December 26, 2011 | Hebrew

Can Studying Be an Addiction?

As soon as I got on the plane for Italy, I started in on Italian again.

Compulsive behavior is a blessing and a curse. But at least in its more benign forms, I find it a blessing.

On the Streets of Genoa

On the Streets of Genoa

When you really want to do something, you tend to go all out.

In Genoa, Italy, I found myself pulling out an Italian grammar book around 11 p.m. on Christmas Eve during a break in the action of It’s a Wonderful Life, which I was watching with my sister-in-law’s family. One of my nephews commented on this fact.

“I can’t help it,” I said. “I’m addicted. But better this than heroin.”

He replied, “I don’t know. Heroin would be lighter to carry around.”

I looked at him. “You are advising me to become a drug addict?” 

Later, remembering how during another vacation I had gone off and done Pimsleur lessons on the floor of a dark airless closet so tiny I couldn’t extend my legs, I decided to look online to determine whether I might have accidentally become a full-on addict.

I found an American Psychiatric Association seven-question quiz to assess addiction, modifying the criteria as needed:

  1. Have you developed a tolerance? Do you need more Pimsleur (or other language-learning resource) than you used to in order to get the same effects?
  2. Do you ever feel withdrawal symptoms after stopping use, or do you ever use any other substance to prevent these symptoms (e.g., Rosetta Stone instead of Pimsleur)?
  3. Do you ever study longer than you had intended? For example, do you go out for one Pimsleur lesson at lunch intending to get back to work, and end up doing eight and writing off a day at the office?
  4. Have you ever tried to reduce your study time, and found that you cannot, or that you soon find yourself studying at the same level again?
  5. Do you have a preoccupation with language learning? In other words, do you spend a great deal of time thinking about studying, then studying, and then recovering from studying?
  6. Have you ever stopped participating in worthwhile activities that you used to enjoy, such as talking to other human beings, because of your studying? 
  7. Have you ever continued to study even in the face of adverse social or health consequences, such as falling months behind on e-mail, or failing to eat until your blood sugar is so low that only two pints of Häagen Dazs can revive you, or falling asleep to Pimsleur lessons and then getting woken up throughout the night by said lessons, yet repeatedly failing to remove your headphones so that you can actually stay asleep until morning?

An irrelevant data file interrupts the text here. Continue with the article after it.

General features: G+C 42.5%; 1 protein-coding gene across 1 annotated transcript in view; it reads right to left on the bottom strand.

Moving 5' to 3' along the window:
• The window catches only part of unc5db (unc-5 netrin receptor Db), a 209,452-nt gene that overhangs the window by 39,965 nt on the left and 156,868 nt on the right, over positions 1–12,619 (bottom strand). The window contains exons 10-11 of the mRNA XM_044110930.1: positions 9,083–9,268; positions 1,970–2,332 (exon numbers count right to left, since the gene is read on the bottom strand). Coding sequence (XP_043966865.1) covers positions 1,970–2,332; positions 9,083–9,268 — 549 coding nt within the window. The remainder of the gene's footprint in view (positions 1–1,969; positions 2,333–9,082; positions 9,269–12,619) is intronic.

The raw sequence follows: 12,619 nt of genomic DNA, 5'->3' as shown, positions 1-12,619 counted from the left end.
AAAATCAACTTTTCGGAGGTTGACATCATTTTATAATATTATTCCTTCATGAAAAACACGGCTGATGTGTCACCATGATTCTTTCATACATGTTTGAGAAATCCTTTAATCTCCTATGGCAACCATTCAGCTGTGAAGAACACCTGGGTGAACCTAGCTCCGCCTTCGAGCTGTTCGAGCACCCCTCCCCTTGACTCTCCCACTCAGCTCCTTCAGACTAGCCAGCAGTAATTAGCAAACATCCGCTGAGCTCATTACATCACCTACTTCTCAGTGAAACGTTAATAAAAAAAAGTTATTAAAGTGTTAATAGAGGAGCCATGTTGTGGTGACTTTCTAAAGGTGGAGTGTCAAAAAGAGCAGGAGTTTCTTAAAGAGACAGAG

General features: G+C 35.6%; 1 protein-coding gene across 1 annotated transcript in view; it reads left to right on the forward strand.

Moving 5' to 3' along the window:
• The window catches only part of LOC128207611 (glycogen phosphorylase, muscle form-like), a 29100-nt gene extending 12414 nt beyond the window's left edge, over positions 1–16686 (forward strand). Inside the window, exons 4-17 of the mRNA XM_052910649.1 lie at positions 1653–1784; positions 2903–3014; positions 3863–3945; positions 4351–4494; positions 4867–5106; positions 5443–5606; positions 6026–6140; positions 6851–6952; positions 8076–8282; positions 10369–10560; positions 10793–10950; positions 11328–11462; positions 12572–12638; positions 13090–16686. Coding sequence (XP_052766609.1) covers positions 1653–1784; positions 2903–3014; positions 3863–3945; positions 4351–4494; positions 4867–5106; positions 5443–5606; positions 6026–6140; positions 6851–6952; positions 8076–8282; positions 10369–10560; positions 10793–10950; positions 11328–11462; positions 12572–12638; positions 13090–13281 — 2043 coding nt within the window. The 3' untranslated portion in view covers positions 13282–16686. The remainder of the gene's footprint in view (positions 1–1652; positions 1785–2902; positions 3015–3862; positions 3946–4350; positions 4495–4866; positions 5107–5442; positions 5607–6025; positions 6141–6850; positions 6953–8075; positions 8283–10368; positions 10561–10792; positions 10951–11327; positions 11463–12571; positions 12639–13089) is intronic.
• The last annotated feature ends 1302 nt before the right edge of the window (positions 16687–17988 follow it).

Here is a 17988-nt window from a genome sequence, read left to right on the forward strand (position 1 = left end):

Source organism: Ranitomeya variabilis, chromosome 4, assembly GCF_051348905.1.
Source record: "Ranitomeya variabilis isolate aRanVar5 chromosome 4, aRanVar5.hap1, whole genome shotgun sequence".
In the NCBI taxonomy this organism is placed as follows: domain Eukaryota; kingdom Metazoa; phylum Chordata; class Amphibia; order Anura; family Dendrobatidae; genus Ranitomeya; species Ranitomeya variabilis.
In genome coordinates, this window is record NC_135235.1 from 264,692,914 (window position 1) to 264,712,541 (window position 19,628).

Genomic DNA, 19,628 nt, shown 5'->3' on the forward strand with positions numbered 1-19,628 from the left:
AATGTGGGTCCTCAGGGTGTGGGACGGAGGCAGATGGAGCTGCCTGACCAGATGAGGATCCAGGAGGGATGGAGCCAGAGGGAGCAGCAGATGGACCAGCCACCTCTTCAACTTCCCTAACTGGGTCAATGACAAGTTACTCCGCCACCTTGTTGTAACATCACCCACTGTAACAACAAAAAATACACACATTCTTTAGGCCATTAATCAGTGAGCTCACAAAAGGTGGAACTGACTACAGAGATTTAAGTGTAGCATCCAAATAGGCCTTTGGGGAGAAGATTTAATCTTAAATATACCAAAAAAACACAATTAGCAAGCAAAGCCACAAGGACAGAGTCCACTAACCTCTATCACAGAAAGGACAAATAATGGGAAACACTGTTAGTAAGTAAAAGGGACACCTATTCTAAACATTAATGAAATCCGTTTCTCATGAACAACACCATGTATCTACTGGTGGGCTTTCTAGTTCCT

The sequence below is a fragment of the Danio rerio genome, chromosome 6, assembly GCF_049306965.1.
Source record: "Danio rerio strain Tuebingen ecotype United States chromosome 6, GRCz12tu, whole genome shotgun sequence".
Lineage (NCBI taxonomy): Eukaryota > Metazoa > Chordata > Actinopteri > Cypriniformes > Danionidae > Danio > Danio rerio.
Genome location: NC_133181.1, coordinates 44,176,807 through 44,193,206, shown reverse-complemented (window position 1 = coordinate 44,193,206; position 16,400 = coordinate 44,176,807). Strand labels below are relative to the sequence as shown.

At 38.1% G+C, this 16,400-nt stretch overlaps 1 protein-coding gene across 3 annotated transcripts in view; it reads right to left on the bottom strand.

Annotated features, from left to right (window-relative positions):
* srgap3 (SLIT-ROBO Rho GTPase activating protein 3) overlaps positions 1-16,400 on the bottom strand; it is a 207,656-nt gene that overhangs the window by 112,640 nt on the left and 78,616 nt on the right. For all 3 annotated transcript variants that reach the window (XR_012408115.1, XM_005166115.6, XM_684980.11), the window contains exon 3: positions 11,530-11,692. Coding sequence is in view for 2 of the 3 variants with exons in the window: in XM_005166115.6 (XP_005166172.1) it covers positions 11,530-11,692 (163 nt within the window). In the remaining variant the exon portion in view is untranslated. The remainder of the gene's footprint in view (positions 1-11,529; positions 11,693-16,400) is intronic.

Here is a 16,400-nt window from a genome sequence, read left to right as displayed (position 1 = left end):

If you answer yes to at least three of the seven questions, you are supposedly an addict.

I do not find this to be a convenient time to tally my score.

Comments (5)

Charles • Posted on Thu, January 12, 2012 - 2:28 am EST


Eric H • Posted on Wed, March 07, 2012 - 12:39 am EST

I think you have just found your passion, your calling. I too have just recently discovered a love for learning other languages. Do not follow conventional advice, this does not apply to all situations. Instead just go by what your heart says. Celebrate your uniqueness!!

Many people struggle to find something they can be so passionate about. Most people work very hard to become as motivated as you. I suppose when one finds his or her passion it becomes much more effortless.

Ellen Jovin • Posted on Wed, March 07, 2012 - 1:54 am EST

Those are very kind words, Eric. Thank you.

Kris L. • Posted on Sat, August 24, 2013 - 5:33 pm EST

So I am reading your blog the end of August 2013…my question is…how after these 3 years would you be able to stop?  Personally, I don’t want you to stop…I’m learning so much through you.

Ellen Jovin • Posted on Sat, August 24, 2013 - 5:46 pm EST

What a lovely sentiment to read, Kris. By now it is actually closing in on four years and two months! There is no danger of my stopping any time soon. As I write this, I am in a restaurant on the Upper West Side, and a man is pacing back and forth near my table talking loudly into his phone in Korean. And I can’t understand him, alas. In other words, much work remains to be done. Giant piles of learning resources are accumulating in my office; I have been researching and collecting new products for some weeks now. The only thing I am not sure about yet is how I will organize my study time and languages…but much more to come!

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